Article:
The Oxford Canadian dictionary lists the definition of the word resilient as ‘resuming its original shape after bending or stretching’ and the secondary meaning as ‘recovering from shock, depression, etc.’
Resilient is the word that friends and family use to describe Sarah Ridgway, a business entrepreneur in Prince Rupert. The word is ironic in the description because a good fabric needs to be pliable and retains its shape – that is exactly what Sarah is selling.
Ridgway has seen her share of trying times in 2020 with the challenges of purchasing a business, the global coronavirus affecting that business with cross-continent shutdowns and isolation, and then a fire completely engulfing her pandemic survival endeavours with burning her business to the ground.
Ridgway purchased a pre-existing fabric store almost a year to the day prior to it being razed by fire. She lost all equipment, stock, and supplies, partially completed and completed work by herself and clients, as well as the business space. Her brand new store-frontage sign, which had been on order, had just arrived and was waiting to be hung outside as a banner indicating a successful first year in business.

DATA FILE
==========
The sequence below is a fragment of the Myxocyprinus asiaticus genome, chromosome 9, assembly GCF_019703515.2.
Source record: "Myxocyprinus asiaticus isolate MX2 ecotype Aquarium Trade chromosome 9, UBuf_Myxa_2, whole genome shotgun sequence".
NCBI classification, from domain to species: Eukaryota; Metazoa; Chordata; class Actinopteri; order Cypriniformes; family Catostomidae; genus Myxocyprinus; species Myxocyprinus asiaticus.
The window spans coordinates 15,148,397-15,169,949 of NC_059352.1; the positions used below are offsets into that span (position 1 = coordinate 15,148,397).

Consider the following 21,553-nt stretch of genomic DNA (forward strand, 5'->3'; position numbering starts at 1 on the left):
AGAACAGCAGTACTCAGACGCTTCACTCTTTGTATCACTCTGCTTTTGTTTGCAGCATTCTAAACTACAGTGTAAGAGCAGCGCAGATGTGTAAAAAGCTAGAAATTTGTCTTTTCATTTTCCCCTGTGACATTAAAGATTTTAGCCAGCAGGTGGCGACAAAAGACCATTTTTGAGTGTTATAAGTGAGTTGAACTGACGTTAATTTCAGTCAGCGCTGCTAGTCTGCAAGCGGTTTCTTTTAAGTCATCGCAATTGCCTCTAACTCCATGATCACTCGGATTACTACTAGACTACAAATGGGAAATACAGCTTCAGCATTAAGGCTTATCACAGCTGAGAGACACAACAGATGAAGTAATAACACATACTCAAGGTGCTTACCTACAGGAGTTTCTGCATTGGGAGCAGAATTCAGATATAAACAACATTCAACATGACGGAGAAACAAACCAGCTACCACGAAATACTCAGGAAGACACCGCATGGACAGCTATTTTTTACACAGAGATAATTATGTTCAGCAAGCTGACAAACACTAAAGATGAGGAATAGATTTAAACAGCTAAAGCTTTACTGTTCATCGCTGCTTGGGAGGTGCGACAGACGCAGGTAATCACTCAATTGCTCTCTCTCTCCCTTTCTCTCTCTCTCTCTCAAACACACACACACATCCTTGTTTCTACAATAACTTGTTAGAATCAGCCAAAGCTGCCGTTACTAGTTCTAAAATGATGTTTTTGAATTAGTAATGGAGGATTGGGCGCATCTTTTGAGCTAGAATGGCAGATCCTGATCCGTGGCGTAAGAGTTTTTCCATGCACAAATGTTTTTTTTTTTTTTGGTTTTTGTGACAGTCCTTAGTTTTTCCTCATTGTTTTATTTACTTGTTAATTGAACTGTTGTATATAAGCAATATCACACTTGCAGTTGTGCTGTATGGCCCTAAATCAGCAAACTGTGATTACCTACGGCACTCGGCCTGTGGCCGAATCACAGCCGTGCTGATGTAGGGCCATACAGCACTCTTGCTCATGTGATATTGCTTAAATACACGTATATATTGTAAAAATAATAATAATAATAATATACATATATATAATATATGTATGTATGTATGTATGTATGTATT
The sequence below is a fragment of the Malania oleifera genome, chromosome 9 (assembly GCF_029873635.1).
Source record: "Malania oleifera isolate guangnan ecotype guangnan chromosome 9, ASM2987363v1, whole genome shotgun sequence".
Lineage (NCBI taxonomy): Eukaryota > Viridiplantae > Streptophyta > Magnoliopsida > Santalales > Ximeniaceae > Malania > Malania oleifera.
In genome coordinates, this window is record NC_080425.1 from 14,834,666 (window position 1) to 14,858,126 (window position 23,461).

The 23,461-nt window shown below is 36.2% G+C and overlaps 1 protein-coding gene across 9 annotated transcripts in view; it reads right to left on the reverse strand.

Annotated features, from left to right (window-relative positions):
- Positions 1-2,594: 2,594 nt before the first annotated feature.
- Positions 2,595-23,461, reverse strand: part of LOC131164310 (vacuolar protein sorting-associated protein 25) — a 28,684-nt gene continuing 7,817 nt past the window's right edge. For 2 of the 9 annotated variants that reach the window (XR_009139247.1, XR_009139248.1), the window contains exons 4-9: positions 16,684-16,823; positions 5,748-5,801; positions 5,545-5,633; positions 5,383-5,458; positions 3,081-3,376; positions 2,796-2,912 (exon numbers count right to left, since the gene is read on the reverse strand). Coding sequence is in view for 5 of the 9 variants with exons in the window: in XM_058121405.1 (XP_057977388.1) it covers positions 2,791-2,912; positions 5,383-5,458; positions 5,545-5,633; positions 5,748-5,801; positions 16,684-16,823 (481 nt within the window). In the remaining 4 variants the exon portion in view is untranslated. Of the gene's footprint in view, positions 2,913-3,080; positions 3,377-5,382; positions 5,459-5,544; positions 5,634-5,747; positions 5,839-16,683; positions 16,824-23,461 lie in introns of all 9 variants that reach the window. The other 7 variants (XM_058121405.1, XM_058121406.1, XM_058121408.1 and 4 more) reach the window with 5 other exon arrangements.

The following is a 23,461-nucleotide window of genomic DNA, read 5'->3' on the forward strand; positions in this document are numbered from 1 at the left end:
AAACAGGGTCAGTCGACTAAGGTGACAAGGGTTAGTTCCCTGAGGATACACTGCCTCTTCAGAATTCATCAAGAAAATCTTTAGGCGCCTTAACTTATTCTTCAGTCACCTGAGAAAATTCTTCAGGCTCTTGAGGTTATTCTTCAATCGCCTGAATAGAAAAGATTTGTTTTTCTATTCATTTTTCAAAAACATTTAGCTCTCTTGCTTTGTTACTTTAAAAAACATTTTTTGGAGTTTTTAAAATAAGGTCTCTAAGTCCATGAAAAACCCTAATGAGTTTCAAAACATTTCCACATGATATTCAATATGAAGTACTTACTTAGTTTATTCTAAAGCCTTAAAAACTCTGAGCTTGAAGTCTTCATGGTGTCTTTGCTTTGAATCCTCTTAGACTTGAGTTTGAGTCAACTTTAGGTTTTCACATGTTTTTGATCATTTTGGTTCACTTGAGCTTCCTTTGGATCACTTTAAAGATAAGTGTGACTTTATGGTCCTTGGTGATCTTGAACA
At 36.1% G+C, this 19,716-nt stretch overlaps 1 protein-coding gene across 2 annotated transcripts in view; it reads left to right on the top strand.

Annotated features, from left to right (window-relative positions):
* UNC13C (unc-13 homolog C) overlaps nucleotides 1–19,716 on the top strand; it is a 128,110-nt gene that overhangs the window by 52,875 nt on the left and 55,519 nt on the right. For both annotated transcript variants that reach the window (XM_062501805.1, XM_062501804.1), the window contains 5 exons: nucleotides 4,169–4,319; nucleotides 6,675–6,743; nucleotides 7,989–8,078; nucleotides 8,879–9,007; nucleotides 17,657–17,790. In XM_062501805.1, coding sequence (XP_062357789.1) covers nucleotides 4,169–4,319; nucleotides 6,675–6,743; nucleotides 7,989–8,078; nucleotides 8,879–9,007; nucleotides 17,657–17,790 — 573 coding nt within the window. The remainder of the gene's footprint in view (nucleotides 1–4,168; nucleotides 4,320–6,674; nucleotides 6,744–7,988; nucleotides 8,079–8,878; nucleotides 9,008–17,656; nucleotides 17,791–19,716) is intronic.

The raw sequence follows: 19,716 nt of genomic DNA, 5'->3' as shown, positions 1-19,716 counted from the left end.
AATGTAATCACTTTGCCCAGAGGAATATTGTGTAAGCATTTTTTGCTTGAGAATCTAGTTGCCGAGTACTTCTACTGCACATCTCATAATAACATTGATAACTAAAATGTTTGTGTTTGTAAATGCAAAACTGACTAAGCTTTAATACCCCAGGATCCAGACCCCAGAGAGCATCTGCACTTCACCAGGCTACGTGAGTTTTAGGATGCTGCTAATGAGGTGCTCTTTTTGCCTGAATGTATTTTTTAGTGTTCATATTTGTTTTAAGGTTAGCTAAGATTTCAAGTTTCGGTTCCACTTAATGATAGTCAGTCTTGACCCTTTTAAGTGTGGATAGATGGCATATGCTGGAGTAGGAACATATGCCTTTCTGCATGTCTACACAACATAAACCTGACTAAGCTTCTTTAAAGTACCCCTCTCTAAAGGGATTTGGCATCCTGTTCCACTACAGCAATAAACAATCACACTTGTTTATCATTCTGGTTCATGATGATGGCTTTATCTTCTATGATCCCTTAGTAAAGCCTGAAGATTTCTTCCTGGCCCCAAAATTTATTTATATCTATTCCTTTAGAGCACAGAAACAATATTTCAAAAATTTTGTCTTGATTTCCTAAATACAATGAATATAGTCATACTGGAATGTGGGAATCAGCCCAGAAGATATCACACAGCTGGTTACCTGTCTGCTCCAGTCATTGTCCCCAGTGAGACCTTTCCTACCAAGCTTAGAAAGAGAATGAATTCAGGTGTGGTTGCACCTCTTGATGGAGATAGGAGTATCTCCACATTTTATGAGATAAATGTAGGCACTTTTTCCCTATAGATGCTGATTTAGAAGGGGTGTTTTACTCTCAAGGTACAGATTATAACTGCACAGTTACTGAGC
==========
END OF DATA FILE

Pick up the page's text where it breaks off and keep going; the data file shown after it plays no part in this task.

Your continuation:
Wanting to be her own boss and combined with her love of fabric it was a no-brainer for Sarah to purchase the store she had been managing for the previous two years. Having been raised in a home where her father owned his own business, and married to a husband who has his own commercial enterprise, owning a business was a natural concept to her. She said the choice was to buy it or choose a different path.
“I wasn’t getting to put my ideas fully into it. I could see it going a different direction a little bit and everyone that has a job that they have ideas for, they want (those ideas) heard.”
Ridgway said an agreement with the previous owner was made for her to purchase the store and she started to tackle the hurdles of running a retail establishment under her own orchestration.
“I spent a bit of time dealing with banks because trying to buy a business that’s pre-existing with stock is kind of a nightmare,” she said. “Banks would tell you that they would lend for equipment, but not for stock. They were concerned about ‘dead-stock’ or stock that had been sitting for too long.”
But that doesn’t happen in her industry she said, because there is always a core of staple products that are required and due to seasonal changes there is the need to stay current for customer’s market preferences.
“You do try to be on-trend, but you’ll also need to carry what they are expecting to see,” she said. “Banks don’t know sewing, so it was really hard to get money.”
With the help of Community Futures supporting her through the set-up endeavours and assisting with a small business loan, Sarah said she managed to finalize the purchase on Oct. 6, 2019.